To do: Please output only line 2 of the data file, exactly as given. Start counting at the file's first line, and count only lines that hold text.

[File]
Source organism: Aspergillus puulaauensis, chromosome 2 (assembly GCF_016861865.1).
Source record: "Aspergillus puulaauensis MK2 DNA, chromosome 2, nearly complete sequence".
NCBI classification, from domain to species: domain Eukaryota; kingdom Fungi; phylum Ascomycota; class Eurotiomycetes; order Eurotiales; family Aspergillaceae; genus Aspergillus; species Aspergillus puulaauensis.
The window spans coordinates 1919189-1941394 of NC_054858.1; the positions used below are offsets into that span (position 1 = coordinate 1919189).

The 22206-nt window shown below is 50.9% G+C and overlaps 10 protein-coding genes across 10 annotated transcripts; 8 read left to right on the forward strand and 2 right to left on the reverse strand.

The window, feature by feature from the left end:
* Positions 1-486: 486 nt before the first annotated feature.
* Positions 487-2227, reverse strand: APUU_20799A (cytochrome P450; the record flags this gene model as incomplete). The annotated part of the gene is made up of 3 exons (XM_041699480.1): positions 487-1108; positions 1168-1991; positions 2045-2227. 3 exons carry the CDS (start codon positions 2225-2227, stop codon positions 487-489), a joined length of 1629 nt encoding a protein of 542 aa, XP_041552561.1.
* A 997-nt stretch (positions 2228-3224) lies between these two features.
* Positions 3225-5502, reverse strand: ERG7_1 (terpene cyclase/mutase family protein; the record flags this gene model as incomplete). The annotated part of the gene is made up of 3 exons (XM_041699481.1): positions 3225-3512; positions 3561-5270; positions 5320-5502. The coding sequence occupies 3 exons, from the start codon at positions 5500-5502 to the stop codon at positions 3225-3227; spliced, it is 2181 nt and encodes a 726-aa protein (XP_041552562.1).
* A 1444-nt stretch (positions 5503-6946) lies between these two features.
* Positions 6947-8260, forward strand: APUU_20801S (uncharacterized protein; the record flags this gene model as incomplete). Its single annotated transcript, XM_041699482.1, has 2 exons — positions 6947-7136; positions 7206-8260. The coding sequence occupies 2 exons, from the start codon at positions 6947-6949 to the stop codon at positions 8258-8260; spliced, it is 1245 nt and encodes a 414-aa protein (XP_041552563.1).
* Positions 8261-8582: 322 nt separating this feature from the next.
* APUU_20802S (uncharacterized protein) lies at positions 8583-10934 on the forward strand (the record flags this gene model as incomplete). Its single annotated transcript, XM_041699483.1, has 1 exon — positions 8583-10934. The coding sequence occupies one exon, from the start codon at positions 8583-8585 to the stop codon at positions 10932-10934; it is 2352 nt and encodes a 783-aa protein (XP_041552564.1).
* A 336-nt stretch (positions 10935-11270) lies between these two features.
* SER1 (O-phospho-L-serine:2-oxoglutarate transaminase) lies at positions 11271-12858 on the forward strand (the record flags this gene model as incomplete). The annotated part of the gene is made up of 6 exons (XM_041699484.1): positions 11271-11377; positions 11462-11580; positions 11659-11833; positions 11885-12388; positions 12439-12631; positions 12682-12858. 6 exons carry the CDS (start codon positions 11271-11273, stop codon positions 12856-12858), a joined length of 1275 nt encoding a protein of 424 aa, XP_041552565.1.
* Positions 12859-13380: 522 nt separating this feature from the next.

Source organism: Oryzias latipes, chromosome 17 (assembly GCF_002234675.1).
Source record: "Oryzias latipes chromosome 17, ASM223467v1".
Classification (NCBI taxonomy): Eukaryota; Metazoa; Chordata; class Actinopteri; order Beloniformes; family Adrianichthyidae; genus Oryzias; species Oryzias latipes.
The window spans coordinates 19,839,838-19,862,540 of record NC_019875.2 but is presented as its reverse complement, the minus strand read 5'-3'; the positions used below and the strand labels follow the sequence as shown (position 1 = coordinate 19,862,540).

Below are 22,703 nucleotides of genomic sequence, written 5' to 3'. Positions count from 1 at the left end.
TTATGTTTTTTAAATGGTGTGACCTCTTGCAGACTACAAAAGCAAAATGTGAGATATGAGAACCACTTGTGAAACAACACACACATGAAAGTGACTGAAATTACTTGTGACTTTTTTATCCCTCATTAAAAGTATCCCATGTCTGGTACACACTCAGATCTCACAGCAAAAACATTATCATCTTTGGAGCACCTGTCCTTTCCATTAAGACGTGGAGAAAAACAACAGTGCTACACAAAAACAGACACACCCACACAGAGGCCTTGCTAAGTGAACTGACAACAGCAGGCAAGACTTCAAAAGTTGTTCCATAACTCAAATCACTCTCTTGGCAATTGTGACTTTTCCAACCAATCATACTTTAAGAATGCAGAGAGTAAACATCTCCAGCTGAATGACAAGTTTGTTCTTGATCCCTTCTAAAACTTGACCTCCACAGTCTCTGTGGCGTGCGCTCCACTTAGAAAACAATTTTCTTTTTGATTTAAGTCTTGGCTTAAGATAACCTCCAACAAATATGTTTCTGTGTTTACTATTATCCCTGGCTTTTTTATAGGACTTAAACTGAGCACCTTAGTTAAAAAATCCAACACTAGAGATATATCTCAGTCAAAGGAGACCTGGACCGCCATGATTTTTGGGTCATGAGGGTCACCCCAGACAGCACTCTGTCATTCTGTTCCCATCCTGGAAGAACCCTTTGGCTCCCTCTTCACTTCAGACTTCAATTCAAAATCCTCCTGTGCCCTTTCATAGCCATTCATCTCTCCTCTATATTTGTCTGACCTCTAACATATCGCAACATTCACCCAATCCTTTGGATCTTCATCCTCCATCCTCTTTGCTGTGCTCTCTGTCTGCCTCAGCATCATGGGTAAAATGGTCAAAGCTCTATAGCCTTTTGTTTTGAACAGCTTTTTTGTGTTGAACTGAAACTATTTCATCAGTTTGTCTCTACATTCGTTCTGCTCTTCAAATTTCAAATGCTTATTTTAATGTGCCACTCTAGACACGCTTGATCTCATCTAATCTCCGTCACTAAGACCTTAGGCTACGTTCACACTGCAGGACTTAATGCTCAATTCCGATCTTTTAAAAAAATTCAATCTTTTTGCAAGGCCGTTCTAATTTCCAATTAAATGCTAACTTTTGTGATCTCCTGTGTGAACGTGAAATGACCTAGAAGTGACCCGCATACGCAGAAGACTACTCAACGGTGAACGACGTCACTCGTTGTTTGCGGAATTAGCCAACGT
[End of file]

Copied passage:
Source record: "Aspergillus puulaauensis MK2 DNA, chromosome 2, nearly complete sequence".